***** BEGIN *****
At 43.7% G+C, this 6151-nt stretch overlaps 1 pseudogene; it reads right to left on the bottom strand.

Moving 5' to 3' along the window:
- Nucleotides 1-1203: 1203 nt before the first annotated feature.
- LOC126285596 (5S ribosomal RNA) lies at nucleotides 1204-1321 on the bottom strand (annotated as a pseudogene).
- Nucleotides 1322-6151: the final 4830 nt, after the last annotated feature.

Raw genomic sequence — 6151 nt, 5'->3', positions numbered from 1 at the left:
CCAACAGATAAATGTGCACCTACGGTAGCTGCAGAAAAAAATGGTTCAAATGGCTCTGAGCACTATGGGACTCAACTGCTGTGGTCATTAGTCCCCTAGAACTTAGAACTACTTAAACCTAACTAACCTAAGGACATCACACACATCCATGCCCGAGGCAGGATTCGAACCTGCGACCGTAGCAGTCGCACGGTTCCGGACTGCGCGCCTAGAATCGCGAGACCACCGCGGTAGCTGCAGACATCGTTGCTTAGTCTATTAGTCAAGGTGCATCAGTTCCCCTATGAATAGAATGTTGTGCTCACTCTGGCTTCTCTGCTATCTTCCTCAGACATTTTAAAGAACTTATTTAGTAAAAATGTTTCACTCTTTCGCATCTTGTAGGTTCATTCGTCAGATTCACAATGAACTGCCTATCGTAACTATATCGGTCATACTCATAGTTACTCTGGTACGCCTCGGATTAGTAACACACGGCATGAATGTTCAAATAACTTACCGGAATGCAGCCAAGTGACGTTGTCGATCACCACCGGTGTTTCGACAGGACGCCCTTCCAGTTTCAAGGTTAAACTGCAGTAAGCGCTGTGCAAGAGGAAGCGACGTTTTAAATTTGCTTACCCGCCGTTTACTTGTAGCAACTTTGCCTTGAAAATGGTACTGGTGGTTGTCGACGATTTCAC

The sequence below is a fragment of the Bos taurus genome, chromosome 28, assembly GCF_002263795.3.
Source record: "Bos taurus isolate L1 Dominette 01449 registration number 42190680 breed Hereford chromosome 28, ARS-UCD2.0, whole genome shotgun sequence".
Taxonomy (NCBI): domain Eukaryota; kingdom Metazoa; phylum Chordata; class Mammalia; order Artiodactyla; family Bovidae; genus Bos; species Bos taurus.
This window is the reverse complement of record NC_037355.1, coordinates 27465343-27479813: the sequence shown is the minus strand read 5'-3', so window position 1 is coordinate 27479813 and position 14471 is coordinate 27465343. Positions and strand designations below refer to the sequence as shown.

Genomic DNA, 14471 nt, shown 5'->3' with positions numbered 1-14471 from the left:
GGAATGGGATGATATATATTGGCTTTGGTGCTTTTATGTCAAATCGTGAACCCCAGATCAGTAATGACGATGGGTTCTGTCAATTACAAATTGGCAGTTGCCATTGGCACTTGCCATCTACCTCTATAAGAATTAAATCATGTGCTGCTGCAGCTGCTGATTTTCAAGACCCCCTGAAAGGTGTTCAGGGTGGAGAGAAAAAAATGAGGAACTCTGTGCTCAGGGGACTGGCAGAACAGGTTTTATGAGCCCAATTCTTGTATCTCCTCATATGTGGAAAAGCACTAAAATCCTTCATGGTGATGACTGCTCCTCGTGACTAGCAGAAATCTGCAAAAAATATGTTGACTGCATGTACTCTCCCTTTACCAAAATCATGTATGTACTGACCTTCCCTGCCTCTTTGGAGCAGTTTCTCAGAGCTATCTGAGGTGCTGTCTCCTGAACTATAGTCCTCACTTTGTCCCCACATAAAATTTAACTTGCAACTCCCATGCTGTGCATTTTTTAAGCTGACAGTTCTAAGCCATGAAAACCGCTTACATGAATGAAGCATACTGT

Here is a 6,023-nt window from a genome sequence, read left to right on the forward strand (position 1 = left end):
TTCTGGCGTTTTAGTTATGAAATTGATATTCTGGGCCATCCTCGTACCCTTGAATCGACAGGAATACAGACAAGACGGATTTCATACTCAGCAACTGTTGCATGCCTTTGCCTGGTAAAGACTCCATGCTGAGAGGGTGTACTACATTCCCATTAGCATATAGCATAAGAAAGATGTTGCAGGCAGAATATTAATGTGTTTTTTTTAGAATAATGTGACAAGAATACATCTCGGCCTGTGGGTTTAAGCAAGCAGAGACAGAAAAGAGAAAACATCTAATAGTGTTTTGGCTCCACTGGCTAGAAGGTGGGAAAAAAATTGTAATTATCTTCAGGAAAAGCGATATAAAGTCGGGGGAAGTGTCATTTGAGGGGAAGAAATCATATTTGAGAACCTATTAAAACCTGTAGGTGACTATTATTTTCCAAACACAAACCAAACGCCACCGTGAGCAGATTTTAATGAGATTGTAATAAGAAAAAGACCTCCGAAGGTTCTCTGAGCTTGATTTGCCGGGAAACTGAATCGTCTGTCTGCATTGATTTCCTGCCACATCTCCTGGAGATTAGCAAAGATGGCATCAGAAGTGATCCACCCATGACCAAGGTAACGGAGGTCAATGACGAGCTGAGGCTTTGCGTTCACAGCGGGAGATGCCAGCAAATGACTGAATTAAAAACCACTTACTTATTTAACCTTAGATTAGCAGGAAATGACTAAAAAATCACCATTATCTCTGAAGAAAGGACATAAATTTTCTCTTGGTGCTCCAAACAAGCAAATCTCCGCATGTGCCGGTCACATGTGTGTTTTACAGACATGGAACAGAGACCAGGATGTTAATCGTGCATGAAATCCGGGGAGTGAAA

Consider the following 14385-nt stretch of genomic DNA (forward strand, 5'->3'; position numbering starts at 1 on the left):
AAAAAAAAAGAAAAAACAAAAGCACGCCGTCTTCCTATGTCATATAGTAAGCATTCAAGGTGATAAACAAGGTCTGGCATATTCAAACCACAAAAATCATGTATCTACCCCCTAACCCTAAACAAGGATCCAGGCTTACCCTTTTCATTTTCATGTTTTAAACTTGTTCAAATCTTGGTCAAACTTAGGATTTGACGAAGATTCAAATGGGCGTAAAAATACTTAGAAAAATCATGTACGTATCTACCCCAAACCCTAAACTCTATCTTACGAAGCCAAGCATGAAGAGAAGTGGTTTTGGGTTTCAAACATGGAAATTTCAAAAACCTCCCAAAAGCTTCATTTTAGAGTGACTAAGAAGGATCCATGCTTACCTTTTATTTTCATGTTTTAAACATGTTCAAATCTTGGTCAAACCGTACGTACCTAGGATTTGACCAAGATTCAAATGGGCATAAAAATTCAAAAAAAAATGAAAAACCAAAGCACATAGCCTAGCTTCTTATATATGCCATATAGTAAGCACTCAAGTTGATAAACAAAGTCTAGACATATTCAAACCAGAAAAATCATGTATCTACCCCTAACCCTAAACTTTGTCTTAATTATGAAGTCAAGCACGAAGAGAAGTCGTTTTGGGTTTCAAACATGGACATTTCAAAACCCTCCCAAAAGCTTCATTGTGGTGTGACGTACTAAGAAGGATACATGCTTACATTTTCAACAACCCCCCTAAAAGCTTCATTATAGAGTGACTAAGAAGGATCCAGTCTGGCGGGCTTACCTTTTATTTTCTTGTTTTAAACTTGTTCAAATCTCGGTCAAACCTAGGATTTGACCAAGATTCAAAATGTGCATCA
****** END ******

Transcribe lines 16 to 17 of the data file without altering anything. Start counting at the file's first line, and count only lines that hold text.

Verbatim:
Consider the following 14385-nt stretch of genomic DNA (forward strand, 5'->3'; position numbering starts at 1 on the left):
AAAAAAAAAGAAAAAACAAAAGCACGCCGTCTTCCTATGTCATATAGTAAGCATTCAAGGTGATAAACAAGGTCTGGCATATTCAAACCACAAAAATCATGTATCTACCCCCTAACCCTAAACAAGGATCCAGGCTTACCCTTTTCATTTTCATGTTTTAAACTTGTTCAAATCTTGGTCAAACTTAGGATTTGACGAAGATTCAAATGGGCGTAAAAATACTTAGAAAAATCATGTACGTATCTACCCCAAACCCTAAACTCTATCTTACGAAGCCAAGCATGAAGAGAAGTGGTTTTGGGTTTCAAACATGGAAATTTCAAAAACCTCCCAAAAGCTTCATTTTAGAGTGACTAAGAAGGATCCATGCTTACCTTTTATTTTCATGTTTTAAACATGTTCAAATCTTGGTCAAACCGTACGTACCTAGGATTTGACCAAGATTCAAATGGGCATAAAAATTCAAAAAAAAATGAAAAACCAAAGCACATAGCCTAGCTTCTTATATATGCCATATAGTAAGCACTCAAGTTGATAAACAAAGTCTAGACATATTCAAACCAGAAAAATCATGTATCTACCCCTAACCCTAAACTTTGTCTTAATTATGAAGTCAAGCACGAAGAGAAGTCGTTTTGGGTTTCAAACATGGACATTTCAAAACCCTCCCAAAAGCTTCATTGTGGTGTGACGTACTAAGAAGGATACATGCTTACATTTTCAACAACCCCCCTAAAAGCTTCATTATAGAGTGACTAAGAAGGATCCAGTCTGGCGGGCTTACCTTTTATTTTCTTGTTTTAAACTTGTTCAAATCTCGGTCAAACCTAGGATTTGACCAAGATTCAAAATGTGCATCA